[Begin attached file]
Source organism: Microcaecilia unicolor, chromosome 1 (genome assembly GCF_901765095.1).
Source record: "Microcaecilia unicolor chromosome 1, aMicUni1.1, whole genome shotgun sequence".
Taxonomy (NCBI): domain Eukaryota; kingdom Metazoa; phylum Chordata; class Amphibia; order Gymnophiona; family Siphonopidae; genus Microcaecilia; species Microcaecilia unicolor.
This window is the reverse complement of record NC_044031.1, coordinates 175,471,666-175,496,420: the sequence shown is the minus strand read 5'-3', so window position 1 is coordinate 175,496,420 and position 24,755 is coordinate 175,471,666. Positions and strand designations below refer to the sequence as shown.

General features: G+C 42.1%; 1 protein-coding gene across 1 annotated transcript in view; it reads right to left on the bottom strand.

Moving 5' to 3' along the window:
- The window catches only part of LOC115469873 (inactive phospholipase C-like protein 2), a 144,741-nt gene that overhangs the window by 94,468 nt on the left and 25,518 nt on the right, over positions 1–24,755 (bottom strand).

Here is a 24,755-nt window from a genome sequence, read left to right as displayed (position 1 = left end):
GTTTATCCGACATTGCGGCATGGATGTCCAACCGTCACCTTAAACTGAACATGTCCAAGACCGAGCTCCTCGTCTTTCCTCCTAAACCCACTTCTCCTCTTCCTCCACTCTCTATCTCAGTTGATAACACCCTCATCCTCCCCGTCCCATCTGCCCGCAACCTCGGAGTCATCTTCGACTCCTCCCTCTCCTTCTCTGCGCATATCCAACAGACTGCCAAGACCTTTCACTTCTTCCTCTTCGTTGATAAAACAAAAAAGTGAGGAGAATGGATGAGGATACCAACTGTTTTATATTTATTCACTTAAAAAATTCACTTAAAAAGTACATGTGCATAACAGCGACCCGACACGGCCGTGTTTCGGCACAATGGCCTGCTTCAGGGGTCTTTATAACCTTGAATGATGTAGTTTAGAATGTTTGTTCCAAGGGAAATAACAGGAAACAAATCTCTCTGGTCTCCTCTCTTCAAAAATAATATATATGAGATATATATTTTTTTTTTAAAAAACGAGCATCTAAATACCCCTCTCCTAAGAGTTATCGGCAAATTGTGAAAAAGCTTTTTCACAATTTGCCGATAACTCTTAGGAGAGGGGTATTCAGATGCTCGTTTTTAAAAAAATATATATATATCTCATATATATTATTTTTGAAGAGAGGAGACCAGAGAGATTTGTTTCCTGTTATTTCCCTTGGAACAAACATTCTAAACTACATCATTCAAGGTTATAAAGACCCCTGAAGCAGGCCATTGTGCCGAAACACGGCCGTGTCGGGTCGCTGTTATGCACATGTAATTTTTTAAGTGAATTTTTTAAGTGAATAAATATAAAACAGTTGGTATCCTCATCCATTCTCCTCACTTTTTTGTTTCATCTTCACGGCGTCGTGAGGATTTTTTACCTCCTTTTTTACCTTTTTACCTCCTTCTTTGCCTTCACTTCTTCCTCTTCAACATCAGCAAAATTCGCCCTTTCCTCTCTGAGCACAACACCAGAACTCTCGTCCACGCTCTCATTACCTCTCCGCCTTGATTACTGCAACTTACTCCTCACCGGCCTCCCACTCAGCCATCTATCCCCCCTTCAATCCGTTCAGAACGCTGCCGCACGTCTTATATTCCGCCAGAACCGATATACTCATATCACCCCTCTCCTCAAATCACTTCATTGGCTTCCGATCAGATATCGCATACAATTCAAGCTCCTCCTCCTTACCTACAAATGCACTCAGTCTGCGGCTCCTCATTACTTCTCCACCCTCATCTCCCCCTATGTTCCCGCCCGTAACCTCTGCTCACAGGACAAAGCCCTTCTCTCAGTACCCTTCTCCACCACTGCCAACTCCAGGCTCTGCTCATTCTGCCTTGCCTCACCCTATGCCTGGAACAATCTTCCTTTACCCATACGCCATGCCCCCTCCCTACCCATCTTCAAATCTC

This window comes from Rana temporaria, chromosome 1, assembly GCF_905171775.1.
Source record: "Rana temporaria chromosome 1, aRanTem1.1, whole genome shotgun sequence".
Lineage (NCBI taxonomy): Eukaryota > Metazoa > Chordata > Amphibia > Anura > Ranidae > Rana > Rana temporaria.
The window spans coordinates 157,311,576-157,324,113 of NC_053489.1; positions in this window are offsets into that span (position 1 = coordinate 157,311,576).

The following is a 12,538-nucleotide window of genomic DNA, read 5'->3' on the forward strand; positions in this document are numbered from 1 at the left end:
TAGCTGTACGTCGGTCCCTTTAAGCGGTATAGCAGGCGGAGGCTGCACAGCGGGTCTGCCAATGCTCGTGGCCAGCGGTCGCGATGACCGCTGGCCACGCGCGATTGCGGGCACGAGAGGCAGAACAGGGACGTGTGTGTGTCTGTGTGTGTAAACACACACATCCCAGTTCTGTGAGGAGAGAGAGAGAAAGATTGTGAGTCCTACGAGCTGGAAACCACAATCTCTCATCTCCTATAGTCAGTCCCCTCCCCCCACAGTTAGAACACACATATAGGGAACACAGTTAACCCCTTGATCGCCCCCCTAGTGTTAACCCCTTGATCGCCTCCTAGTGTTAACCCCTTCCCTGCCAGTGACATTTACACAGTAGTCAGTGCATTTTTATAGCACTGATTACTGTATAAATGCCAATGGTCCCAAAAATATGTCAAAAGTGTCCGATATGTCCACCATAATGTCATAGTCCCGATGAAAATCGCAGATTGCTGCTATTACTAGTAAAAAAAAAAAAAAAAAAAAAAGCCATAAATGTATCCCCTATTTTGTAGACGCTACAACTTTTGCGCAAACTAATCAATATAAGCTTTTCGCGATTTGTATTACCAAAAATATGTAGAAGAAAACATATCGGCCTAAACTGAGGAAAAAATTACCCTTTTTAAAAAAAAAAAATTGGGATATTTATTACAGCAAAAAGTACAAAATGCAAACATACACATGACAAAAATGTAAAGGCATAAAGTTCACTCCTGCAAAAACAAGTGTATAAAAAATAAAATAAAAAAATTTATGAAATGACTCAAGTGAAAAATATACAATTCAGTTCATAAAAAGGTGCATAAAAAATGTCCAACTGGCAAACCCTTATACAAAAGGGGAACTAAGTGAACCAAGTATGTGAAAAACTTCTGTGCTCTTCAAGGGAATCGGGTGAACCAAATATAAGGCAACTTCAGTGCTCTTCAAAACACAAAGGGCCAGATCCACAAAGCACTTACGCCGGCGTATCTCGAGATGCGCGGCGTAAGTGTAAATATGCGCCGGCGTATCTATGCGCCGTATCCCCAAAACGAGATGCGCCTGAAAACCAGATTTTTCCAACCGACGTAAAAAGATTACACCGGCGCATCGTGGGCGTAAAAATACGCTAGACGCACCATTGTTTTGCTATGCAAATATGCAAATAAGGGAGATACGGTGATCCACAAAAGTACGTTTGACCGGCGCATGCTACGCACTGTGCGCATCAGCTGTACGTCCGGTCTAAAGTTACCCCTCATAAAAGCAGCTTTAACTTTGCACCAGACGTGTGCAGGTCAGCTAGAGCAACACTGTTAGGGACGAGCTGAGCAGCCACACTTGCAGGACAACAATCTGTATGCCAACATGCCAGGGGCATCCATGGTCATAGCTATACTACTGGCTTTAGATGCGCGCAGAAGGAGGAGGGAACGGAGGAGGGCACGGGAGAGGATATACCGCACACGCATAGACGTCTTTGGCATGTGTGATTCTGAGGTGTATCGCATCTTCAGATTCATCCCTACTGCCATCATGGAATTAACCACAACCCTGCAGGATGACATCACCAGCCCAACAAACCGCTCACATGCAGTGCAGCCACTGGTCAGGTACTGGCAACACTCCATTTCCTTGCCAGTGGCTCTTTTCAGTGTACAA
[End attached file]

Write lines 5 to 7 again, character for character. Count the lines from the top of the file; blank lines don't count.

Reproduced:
General features: G+C 42.1%; 1 protein-coding gene across 1 annotated transcript in view; it reads right to left on the bottom strand.

Moving 5' to 3' along the window:
- The window catches only part of LOC115469873 (inactive phospholipase C-like protein 2), a 144,741-nt gene that overhangs the window by 94,468 nt on the left and 25,518 nt on the right, over positions 1–24,755 (bottom strand).